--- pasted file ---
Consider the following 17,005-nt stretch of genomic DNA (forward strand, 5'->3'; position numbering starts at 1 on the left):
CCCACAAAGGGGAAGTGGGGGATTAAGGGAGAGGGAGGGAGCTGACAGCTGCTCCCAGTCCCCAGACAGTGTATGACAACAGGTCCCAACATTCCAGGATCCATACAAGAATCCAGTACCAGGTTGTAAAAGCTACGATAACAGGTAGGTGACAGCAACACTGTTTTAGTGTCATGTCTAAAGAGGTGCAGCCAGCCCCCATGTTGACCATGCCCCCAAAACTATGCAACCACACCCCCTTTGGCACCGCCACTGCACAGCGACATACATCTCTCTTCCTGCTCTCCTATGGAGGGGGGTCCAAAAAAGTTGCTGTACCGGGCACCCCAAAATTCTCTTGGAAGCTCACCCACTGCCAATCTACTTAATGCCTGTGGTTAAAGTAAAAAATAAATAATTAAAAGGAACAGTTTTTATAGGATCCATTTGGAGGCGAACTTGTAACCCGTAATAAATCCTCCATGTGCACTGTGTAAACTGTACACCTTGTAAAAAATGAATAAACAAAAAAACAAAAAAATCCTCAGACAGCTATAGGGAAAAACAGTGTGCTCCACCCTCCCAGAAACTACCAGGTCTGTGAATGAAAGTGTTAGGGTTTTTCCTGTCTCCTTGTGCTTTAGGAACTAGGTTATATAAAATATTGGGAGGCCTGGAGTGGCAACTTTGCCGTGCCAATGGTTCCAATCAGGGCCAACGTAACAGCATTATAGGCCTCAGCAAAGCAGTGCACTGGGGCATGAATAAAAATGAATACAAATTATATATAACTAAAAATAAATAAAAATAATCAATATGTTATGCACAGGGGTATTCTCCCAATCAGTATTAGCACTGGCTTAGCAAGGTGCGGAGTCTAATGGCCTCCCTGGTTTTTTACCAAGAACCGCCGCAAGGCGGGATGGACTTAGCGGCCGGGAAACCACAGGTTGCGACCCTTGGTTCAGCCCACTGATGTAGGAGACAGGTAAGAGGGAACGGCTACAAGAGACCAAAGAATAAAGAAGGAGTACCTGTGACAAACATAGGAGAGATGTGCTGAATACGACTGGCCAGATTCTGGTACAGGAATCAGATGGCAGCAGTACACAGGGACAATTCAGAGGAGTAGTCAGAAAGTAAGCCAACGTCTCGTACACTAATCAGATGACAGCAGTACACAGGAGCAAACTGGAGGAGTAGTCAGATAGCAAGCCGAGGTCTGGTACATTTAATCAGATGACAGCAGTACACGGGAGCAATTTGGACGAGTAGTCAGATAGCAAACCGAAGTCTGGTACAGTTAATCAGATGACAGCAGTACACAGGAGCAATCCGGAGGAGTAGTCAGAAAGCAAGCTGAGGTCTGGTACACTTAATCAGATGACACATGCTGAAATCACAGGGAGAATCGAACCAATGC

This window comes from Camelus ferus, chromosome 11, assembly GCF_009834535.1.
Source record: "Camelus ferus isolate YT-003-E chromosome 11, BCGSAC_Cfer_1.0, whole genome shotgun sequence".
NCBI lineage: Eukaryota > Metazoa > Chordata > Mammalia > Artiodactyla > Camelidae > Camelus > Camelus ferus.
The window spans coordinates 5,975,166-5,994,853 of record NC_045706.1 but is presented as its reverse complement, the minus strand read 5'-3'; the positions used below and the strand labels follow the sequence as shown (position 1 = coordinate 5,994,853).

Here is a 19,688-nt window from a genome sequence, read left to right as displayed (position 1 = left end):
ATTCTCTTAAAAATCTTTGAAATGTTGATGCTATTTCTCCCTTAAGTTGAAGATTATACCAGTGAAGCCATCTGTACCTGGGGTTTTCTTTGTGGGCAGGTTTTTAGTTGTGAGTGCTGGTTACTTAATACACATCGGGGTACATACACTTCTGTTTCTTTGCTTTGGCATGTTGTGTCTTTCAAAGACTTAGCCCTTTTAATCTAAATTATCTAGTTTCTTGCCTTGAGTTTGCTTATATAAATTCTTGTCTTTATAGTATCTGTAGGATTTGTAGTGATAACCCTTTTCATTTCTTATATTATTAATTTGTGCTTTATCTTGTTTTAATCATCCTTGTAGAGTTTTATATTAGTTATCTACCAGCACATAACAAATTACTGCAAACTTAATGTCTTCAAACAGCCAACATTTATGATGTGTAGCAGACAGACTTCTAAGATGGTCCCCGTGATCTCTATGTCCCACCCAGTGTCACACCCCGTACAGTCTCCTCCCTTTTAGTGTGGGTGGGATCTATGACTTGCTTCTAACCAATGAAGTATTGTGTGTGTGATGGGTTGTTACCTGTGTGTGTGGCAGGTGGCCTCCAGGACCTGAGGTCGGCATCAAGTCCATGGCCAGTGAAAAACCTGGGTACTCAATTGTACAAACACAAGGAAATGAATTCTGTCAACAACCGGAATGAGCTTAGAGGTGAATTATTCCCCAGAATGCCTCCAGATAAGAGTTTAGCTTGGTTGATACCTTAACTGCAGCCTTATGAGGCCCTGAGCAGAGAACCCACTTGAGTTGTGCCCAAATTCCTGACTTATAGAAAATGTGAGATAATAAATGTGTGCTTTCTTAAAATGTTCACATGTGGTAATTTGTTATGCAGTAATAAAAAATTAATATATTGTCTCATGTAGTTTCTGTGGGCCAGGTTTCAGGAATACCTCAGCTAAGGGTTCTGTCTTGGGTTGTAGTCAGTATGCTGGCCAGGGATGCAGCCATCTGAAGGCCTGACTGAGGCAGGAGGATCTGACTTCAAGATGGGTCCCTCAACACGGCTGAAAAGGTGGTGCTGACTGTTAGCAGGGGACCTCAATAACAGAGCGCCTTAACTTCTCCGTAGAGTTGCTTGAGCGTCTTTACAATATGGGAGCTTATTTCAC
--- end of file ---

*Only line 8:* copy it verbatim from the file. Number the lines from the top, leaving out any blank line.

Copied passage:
ATTCTCTTAAAAATCTTTGAAATGTTGATGCTATTTCTCCCTTAAGTTGAAGATTATACCAGTGAAGCCATCTGTACCTGGGGTTTTCTTTGTGGGCAGGTTTTTAGTTGTGAGTGCTGGTTACTTAATACACATCGGGGTACATACACTTCTGTTTCTTTGCTTTGGCATGTTGTGTCTTTCAAAGACTTAGCCCTTTTAATCTAAATTATCTAGTTTCTTGCCTTGAGTTTGCTTATATAAATTCTTGTCTTTATAGTATCTGTAGGATTTGTAGTGATAACCCTTTTCATTTCTTATATTATTAATTTGTGCTTTATCTTGTTTTAATCATCCTTGTAGAGTTTTATATTAGTTATCTACCAGCACATAACAAATTACTGCAAACTTAATGTCTTCAAACAGCCAACATTTATGATGTGTAGCAGACAGACTTCTAAGATGGTCCCCGTGATCTCTATGTCCCACCCAGTGTCACACCCCGTACAGTCTCCTCCCTTTTAGTGTGGGTGGGATCTATGACTTGCTTCTAACCAATGAAGTATTGTGTGTGTGATGGGTTGTTACCTGTGTGTGTGGCAGGTGGCCTCCAGGACCTGAGGTCGGCATCAAGTCCATGGCCAGTGAAAAACCTGGGTACTCAATTGTACAAACACAAGGAAATGAATTCTGTCAACAACCGGAATGAGCTTAGAGGTGAATTATTCCCCAGAATGCCTCCAGATAAGAGTTTAGCTTGGTTGATACCTTAACTGCAGCCTTATGAGGCCCTGAGCAGAGAACCCACTTGAGTTGTGCCCAAATTCCTGACTTATAGAAAATGTGAGATAATAAATGTGTGCTTTCTTAAAATGTTCACATGTGGTAATTTGTTATGCAGTAATAAAAAATTAATATATTGTCTCATGTAGTTTCTGTGGGCCAGGTTTCAGGAATACCTCAGCTAAGGGTTCTGTCTTGGGTTGTAGTCAGTATGCTGGCCAGGGATGCAGCCATCTGAAGGCCTGACTGAGGCAGGAGGATCTGACTTCAAGATGGGTCCCTCAACACGGCTGAAAAGGTGGTGCTGACTGTTAGCAGGGGACCTCAATAACAGAGCGCCTTAACTTCTCCGTAGAGTTGCTTGAGCGTCTTTACAATATGGGAGCTTATTTCAC